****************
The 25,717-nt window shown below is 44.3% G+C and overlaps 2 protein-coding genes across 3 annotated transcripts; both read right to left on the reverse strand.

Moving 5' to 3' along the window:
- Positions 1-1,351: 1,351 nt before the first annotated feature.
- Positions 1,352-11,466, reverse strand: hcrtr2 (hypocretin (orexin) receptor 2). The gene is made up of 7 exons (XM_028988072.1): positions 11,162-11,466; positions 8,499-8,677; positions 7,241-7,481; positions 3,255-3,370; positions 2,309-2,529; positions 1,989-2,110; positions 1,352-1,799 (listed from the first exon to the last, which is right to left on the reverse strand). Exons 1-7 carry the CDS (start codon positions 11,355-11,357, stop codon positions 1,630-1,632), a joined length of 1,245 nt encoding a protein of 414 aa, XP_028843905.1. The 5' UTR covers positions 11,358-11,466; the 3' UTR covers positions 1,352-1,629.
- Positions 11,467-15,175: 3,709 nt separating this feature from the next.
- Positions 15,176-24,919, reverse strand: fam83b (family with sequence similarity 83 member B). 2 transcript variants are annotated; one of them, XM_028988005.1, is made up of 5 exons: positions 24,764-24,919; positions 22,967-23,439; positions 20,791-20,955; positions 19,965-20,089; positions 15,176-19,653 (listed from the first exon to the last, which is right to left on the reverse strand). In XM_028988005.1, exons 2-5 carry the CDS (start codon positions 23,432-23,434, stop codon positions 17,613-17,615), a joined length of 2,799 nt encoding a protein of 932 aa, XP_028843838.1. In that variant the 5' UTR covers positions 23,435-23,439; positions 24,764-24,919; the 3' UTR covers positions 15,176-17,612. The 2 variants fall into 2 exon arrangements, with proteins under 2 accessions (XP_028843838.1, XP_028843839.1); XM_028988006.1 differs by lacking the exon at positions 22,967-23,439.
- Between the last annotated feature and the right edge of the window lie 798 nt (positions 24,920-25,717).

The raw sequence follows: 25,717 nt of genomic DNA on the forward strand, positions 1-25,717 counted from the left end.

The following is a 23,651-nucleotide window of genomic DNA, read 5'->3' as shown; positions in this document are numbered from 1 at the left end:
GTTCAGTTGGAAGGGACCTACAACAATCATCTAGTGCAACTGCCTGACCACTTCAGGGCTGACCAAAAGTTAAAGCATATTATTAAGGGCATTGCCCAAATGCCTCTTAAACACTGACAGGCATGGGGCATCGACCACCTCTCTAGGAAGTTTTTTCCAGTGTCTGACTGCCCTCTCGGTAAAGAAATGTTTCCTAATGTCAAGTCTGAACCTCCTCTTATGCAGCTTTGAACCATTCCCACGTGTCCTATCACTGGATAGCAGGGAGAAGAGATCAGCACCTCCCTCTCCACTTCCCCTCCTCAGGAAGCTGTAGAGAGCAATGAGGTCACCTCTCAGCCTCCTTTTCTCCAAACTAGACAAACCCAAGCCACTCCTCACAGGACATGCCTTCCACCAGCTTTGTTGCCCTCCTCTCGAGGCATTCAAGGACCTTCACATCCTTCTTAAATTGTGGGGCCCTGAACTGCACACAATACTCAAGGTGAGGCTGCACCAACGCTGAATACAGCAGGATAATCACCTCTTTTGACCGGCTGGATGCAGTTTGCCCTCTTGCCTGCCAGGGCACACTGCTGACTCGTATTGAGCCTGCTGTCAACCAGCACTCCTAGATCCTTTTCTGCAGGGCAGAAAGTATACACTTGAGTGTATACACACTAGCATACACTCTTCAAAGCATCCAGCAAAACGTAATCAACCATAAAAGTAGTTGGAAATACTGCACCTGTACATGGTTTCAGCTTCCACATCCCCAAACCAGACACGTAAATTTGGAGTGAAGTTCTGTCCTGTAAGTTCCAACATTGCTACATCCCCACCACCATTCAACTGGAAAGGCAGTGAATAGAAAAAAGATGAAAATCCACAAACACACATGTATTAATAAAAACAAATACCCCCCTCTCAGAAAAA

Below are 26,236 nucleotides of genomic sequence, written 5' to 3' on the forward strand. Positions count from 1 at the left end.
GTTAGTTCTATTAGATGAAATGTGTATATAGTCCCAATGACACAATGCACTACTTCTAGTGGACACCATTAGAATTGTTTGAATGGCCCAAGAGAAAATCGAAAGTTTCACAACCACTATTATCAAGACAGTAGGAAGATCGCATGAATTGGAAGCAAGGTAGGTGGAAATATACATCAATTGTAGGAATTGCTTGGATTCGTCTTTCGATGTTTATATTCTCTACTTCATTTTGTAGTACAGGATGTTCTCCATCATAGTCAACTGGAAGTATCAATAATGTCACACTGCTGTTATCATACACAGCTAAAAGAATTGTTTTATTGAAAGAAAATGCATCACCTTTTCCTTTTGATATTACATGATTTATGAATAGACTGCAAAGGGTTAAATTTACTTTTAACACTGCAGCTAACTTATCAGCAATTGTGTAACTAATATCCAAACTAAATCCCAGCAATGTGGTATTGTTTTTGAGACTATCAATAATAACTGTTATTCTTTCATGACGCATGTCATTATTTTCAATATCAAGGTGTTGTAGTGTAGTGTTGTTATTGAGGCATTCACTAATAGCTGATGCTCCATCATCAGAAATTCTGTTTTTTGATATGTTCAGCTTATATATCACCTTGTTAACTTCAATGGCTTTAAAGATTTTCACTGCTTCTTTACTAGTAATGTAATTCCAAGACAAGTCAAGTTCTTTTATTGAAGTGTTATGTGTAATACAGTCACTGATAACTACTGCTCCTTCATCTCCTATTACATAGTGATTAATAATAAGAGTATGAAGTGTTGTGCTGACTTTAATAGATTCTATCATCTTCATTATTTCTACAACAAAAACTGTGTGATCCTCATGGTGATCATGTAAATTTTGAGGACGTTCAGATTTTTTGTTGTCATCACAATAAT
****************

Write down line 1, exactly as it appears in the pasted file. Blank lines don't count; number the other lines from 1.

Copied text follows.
The 25,717-nt window shown below is 44.3% G+C and overlaps 2 protein-coding genes across 3 annotated transcripts; both read right to left on the reverse strand.